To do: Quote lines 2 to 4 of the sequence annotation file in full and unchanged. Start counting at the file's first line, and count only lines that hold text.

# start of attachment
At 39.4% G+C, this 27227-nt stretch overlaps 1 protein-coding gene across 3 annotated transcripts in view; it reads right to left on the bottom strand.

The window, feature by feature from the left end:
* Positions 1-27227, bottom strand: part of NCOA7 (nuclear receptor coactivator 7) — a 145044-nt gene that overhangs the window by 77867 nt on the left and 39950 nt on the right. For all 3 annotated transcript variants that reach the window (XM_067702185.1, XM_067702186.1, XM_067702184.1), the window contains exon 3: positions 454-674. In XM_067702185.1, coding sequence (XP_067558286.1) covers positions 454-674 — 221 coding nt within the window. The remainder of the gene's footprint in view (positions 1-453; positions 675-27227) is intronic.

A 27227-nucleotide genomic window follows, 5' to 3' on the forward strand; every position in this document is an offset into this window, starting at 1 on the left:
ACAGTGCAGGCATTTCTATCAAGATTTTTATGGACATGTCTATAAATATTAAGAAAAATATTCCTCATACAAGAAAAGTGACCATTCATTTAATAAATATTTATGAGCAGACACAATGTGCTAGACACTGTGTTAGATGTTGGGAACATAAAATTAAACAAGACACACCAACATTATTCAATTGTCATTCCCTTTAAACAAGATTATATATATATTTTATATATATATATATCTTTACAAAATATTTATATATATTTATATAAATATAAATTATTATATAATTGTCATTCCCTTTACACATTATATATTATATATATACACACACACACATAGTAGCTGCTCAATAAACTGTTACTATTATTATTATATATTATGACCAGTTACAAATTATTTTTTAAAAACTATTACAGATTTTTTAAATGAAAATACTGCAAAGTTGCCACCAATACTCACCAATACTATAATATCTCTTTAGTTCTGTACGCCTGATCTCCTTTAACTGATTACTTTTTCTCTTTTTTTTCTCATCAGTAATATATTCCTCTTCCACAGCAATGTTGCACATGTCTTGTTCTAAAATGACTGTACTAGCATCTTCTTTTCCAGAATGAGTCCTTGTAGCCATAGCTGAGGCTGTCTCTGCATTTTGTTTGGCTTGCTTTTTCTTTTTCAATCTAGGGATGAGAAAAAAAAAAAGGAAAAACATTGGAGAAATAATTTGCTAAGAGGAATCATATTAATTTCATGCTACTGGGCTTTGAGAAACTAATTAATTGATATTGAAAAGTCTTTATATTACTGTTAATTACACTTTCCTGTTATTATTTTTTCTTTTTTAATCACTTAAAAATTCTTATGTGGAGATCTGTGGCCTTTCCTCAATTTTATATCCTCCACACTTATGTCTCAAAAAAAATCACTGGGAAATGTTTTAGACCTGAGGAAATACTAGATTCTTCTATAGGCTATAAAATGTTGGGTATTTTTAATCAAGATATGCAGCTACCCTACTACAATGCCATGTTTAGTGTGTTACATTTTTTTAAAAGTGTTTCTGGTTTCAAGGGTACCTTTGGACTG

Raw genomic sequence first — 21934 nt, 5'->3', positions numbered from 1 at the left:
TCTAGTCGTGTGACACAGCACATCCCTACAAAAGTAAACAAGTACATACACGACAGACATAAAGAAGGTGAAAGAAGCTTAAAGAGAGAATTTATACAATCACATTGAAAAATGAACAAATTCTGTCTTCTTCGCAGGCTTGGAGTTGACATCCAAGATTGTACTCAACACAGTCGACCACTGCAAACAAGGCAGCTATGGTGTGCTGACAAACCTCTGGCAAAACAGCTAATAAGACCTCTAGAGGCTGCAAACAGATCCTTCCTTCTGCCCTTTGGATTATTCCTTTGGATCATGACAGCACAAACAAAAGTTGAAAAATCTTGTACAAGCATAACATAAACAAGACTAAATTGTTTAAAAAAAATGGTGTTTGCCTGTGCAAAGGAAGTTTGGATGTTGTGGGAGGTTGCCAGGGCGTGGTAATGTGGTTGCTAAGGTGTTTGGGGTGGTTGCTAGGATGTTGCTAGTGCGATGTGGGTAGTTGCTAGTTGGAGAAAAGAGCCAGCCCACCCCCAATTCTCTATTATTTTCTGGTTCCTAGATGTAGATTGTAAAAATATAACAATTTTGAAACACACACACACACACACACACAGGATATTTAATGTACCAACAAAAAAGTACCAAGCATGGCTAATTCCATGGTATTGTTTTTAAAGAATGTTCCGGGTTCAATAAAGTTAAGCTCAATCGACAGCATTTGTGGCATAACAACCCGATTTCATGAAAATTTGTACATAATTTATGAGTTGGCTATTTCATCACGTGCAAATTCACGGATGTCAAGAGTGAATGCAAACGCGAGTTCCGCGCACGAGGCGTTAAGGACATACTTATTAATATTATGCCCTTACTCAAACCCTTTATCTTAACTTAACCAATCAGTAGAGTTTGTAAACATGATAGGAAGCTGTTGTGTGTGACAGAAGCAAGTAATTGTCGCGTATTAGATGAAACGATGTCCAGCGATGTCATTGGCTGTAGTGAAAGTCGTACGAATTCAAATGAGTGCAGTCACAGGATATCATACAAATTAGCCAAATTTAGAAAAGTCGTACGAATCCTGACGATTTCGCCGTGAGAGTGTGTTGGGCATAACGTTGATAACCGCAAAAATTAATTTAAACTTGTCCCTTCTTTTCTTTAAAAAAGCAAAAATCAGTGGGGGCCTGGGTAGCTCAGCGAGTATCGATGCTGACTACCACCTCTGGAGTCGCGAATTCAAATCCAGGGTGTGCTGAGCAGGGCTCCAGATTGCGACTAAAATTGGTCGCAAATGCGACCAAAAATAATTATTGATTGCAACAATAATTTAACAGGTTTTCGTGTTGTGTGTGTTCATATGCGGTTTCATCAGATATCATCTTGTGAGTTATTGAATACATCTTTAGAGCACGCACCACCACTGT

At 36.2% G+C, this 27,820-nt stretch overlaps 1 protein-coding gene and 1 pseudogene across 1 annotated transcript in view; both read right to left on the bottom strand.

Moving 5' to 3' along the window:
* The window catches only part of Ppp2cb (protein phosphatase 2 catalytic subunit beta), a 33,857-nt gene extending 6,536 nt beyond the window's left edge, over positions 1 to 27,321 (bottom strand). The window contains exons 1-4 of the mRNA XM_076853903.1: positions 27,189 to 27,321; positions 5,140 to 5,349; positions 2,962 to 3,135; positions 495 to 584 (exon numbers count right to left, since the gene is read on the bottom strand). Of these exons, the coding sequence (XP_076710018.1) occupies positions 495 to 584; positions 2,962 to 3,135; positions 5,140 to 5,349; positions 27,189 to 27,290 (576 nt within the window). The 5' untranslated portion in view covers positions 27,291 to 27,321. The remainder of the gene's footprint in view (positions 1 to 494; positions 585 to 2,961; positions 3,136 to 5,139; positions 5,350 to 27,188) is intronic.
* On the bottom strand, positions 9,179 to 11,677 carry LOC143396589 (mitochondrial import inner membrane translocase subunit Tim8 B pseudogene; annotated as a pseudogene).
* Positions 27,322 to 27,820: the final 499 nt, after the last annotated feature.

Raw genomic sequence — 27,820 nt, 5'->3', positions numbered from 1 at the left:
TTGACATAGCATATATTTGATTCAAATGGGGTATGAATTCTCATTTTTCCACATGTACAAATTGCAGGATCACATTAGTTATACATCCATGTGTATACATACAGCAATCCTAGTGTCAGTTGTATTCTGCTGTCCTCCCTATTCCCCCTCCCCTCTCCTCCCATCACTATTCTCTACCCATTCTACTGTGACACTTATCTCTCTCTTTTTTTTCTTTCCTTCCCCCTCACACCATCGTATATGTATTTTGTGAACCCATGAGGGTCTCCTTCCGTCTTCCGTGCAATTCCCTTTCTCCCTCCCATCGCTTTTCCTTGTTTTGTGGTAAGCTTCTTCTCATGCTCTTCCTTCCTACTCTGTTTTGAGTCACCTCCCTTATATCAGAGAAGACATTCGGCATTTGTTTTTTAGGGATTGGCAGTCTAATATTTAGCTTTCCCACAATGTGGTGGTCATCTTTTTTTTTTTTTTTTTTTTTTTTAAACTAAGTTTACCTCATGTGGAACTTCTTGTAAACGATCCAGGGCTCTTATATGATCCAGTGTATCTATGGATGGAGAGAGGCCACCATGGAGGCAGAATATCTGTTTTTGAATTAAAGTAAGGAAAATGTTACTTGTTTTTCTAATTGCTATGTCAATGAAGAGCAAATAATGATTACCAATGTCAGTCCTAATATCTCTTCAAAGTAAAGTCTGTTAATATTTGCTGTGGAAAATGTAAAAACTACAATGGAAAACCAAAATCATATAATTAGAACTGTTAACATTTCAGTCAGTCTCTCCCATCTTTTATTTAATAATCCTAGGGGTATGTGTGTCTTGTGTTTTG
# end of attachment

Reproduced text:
The window, feature by feature from the left end:
* Positions 1-27227, bottom strand: part of NCOA7 (nuclear receptor coactivator 7) — a 145044-nt gene that overhangs the window by 77867 nt on the left and 39950 nt on the right. For all 3 annotated transcript variants that reach the window (XM_067702185.1, XM_067702186.1, XM_067702184.1), the window contains exon 3: positions 454-674. In XM_067702185.1, coding sequence (XP_067558286.1) covers positions 454-674 — 221 coding nt within the window. The remainder of the gene's footprint in view (positions 1-453; positions 675-27227) is intronic.

A 27227-nucleotide genomic window follows, 5' to 3' on the forward strand; every position in this document is an offset into this window, starting at 1 on the left: